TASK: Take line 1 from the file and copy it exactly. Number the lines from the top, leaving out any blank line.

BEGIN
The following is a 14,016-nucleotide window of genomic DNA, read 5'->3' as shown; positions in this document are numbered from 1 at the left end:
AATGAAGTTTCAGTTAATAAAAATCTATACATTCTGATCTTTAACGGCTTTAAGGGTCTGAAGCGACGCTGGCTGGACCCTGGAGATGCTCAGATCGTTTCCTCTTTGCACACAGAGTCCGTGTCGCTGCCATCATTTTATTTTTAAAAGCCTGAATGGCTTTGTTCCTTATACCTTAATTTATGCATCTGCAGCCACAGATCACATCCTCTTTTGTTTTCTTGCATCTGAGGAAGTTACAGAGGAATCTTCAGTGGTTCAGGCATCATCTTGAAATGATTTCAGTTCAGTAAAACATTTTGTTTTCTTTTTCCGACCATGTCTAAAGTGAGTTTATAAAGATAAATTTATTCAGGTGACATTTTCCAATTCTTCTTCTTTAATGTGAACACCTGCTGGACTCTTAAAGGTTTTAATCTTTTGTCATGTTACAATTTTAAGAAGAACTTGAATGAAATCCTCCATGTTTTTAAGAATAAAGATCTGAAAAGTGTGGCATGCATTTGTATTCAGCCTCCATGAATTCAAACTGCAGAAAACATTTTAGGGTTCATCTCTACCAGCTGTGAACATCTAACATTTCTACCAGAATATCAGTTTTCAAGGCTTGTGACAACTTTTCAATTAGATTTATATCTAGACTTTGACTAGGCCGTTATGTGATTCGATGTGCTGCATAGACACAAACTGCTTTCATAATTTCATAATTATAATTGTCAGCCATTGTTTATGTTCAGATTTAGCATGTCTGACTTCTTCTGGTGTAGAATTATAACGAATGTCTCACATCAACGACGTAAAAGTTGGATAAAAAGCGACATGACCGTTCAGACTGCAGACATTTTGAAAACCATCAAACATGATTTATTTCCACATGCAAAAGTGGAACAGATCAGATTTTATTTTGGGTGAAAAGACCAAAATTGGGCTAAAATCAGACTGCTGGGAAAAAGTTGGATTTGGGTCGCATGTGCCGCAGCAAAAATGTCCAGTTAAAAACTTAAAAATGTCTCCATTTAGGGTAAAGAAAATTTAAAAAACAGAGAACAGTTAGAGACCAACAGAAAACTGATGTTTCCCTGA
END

The following is a 14,016-nucleotide window of genomic DNA, read 5'->3' as shown; positions in this document are numbered from 1 at the left end: